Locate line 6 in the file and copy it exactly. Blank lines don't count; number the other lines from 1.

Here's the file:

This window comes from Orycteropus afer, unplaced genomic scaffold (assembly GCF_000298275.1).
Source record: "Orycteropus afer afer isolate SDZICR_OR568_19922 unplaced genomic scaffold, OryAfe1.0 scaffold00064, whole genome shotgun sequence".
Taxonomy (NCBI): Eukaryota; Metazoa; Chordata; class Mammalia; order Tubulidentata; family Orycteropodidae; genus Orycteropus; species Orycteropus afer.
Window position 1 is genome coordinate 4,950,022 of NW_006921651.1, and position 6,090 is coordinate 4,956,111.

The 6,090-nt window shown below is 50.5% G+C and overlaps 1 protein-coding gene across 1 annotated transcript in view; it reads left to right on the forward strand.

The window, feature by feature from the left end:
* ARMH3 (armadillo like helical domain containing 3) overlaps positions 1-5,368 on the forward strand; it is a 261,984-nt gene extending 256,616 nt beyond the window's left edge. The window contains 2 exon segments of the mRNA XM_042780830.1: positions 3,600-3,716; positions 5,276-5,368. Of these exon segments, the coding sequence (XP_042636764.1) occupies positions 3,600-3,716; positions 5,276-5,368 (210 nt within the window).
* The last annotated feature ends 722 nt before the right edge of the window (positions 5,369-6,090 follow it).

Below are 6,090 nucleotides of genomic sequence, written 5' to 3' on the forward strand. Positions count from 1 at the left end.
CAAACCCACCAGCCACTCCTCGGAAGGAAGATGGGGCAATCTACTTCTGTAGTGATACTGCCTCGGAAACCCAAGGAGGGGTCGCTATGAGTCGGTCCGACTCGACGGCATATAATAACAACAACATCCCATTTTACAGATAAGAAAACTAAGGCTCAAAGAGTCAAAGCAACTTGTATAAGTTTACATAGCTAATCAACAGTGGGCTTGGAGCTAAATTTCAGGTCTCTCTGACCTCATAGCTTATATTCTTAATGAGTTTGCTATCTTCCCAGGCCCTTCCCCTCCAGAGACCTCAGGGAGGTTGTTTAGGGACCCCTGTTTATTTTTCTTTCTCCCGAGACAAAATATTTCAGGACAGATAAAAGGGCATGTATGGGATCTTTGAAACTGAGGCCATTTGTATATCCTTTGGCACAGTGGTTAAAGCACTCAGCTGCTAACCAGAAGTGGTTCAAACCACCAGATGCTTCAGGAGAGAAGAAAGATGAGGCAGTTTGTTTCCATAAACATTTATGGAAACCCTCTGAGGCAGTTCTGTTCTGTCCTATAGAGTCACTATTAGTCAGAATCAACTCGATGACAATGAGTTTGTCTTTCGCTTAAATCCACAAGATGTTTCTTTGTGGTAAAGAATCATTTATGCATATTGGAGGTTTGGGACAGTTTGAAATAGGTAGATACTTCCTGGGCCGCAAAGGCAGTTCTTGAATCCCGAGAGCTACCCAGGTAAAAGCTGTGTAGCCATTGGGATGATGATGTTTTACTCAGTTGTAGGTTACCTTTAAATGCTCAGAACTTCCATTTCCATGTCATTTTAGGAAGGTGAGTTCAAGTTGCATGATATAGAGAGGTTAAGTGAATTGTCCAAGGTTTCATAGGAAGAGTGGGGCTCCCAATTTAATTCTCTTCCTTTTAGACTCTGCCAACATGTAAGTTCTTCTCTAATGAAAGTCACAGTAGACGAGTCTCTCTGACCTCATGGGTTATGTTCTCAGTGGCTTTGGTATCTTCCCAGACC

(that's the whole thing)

The window, feature by feature from the left end: